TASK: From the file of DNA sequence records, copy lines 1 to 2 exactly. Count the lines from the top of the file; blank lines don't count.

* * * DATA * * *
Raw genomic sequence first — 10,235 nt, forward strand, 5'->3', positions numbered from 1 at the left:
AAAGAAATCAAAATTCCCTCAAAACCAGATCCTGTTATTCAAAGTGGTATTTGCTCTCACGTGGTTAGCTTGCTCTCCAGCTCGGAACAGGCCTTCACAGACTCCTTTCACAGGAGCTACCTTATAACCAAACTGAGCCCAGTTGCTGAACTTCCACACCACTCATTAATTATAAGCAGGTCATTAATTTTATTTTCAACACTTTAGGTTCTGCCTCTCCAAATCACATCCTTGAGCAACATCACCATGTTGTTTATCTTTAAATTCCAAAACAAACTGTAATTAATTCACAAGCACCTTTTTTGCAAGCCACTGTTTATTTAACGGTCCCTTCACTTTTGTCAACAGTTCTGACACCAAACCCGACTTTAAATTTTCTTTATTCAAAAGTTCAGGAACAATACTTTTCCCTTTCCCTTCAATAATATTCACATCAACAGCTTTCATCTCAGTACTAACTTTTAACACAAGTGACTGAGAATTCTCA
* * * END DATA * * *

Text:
Raw genomic sequence first — 10,235 nt, forward strand, 5'->3', positions numbered from 1 at the left:
AAAGAAATCAAAATTCCCTCAAAACCAGATCCTGTTATTCAAAGTGGTATTTGCTCTCACGTGGTTAGCTTGCTCTCCAGCTCGGAACAGGCCTTCACAGACTCCTTTCACAGGAGCTACCTTATAACCAAACTGAGCCCAGTTGCTGAACTTCCACACCACTCATTAATTATAAGCAGGTCATTAATTTTATTTTCAACACTTTAGGTTCTGCCTCTCCAAATCACATCCTTGAGCAACATCACCATGTTGTTTATCTTTAAATTCCAAAACAAACTGTAATTAATTCACAAGCACCTTTTTTGCAAGCCACTGTTTATTTAACGGTCCCTTCACTTTTGTCAACAGTTCTGACACCAAACCCGACTTTAAATTTTCTTTATTCAAAAGTTCAGGAACAATACTTTTCCCTTTCCCTTCAATAATATTCACATCAACAGCTTTCATCTCAGTACTAACTTTTAACACAAGTGACTGAGAATTCTCA